US Politics

Civil Rights Icon and Congressman John Lewis Dies at 80

Rep. John Lewis (D-Ga.), a civil rights icon, has died at the age of 80.

House Speaker Nancy Pelosi (D-Calif.) confirmed Lewiss death in a statement late Friday. She called Lewis “one of the greatest heroes of American history” and “a titan of the civil rights movement whose goodness, faith, and bravery transformed our nation.”

“In the Congress, John Lewis was revered and beloved on both sides of the aisle and both sides of the Capitol. All of us were humbled to call Congressman Lewis a colleague, and are heartbroken by his passing,” Pelosi said.

“May it be a comfort to his son John-Miles, his entire family, Michael Collins and his entire staff that so many mourn their loss and are praying for them at this sad time,” she also said.

Lewis, a congressman from Atlanta, announced late last year that he had stage 4 pancreatic cancer and was to begin treatment. Despite the diagnosis, he was still running for reelection.

“I have been in some kind of fight—for freedom, equality, basic human rights—for nearly my entire life. I have never faced a fight quite like the one I have now,” Lewis said in a statement at the time.

Lewis is known for the prominent role he had in the 1960s civil rights movement and actions to end legalized racial segregation in the United States. He was the youngest and last survivor of the “Big Six” civil rights activists, a group led by Dr. Martin Luther King Jr., that comprise leaders of six prominent civil rights organizations at the height of the movement.

big six
Six leaders of the nations largest black civil rights organizations pose at the Roosevelt Hotel in New York on July 2, 1963. (L-R) John Lewis, chairman Student Non-Violent Coordinating Committee; Whitney Young national director, Urban League; A. Philip Randolph, president of the Negro American Labor Council; Dr. Martin Luther King Jr., president Southern Christian Leadership Conference; James Farmer, Congress of Racial Equality director; and Roy Wilkins, executive secretary, National Association for the Advancement of Colored People. (Harry Harris, File/AP Photo)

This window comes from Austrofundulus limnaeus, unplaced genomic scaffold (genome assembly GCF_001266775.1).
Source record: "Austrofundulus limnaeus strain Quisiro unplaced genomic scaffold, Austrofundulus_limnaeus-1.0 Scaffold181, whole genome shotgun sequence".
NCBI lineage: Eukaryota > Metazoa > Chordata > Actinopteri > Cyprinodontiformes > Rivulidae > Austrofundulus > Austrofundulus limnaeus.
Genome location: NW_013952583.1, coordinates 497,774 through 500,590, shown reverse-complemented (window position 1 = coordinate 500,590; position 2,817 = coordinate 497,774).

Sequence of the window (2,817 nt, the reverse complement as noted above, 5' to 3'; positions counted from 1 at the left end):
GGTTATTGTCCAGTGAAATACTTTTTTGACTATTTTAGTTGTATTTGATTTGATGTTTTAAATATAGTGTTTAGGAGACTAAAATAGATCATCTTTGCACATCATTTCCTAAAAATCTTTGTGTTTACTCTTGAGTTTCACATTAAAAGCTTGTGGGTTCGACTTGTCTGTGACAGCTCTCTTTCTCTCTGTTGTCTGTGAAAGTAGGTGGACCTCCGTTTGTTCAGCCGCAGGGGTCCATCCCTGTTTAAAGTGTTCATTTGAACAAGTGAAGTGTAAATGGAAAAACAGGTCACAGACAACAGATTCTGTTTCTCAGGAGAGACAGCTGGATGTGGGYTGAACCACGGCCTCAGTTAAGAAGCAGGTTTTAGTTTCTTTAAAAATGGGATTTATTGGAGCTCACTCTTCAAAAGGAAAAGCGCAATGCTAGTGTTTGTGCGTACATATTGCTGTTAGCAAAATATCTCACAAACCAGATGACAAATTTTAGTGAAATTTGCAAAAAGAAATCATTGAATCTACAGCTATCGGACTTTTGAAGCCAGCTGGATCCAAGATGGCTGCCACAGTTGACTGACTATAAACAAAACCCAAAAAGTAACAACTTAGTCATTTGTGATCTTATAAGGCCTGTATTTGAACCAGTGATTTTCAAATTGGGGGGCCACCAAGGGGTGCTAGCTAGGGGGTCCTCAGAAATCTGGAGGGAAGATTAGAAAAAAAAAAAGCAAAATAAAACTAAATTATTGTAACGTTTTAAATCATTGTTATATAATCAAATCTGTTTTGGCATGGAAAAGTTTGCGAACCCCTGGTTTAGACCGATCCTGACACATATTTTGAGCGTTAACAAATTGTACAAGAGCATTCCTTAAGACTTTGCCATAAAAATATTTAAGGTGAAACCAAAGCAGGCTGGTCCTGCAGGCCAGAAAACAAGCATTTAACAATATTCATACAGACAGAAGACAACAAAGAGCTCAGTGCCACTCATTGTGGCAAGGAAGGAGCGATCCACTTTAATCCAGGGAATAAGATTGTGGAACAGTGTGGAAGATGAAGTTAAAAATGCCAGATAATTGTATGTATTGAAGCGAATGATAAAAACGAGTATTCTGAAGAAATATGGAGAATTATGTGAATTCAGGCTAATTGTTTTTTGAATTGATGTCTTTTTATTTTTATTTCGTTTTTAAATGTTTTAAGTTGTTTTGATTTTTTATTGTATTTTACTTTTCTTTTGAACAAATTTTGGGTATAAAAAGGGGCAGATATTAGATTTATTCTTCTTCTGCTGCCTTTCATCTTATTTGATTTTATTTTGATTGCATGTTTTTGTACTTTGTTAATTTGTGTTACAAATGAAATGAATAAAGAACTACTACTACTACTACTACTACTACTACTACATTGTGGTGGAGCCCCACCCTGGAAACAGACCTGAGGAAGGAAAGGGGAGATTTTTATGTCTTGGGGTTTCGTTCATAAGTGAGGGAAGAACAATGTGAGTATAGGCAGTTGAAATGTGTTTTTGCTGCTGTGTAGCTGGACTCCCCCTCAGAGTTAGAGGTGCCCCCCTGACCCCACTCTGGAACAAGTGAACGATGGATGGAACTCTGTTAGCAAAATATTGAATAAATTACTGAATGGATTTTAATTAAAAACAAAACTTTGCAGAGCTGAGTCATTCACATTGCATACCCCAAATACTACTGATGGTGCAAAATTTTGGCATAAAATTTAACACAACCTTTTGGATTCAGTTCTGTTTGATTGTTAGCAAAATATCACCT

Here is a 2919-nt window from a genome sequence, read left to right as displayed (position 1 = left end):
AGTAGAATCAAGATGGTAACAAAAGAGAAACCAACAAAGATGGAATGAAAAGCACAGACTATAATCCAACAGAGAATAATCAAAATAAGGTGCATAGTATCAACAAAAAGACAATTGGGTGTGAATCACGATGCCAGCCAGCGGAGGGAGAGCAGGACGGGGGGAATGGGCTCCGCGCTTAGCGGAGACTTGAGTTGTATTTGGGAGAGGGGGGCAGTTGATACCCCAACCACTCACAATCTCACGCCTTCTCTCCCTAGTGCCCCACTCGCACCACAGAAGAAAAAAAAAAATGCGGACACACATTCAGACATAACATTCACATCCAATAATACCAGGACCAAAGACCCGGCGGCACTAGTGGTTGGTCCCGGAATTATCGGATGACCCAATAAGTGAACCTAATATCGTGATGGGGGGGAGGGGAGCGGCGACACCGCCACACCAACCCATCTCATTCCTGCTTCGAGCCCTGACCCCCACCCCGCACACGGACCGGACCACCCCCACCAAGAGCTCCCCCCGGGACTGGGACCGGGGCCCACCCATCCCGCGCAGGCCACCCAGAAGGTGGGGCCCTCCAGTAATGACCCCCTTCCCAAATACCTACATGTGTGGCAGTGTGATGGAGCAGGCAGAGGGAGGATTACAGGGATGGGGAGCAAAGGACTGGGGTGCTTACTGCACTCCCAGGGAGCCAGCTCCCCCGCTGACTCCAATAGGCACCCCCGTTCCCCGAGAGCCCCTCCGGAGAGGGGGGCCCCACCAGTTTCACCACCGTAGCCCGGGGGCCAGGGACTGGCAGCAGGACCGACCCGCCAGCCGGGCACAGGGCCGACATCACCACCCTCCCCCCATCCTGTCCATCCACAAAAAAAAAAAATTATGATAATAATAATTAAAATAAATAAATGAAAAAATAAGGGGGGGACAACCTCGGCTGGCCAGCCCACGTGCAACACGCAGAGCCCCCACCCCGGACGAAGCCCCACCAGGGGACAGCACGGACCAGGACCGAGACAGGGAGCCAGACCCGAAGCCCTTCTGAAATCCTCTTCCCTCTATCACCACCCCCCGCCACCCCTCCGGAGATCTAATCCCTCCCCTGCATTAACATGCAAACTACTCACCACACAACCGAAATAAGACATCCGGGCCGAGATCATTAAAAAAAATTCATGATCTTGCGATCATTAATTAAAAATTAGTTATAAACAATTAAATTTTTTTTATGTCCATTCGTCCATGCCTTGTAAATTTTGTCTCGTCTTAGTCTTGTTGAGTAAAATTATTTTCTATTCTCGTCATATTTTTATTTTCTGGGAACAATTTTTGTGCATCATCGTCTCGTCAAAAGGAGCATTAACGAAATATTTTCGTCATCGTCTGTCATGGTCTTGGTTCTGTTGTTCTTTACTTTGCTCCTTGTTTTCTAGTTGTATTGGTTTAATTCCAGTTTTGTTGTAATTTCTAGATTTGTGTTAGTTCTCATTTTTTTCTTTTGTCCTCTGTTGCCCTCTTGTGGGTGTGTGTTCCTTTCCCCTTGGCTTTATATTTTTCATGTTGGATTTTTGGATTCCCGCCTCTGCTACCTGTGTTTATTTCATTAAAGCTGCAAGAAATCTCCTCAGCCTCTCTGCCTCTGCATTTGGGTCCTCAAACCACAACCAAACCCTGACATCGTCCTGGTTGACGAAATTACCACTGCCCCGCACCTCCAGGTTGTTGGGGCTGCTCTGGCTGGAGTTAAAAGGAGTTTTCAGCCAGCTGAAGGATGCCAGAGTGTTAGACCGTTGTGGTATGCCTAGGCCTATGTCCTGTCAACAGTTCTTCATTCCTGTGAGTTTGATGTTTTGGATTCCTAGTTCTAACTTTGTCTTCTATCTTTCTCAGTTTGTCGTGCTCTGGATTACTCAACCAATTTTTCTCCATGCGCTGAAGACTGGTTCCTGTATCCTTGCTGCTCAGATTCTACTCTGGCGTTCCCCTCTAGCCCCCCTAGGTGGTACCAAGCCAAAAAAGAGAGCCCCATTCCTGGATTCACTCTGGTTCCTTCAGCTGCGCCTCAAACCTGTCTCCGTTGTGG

Lewis helped found the Student Non-Violent Coordinating Committee and became its chairman in 1963 at the age of 23. He was best known for leading some 600 protesters in the Bloody Sunday march across the Edmund Pettus Bridge in Selma in March 1965.

The civil rights icon was elected to the Atlanta City Council in 1981, and later elected to Congress in November 1986. Since then, Lewis served in the House of Representatives as a Democrat representative for Georgias Fifth Congressional District. Lewis became his partys senior deputy whip after Democrats won control of the House in 2006.

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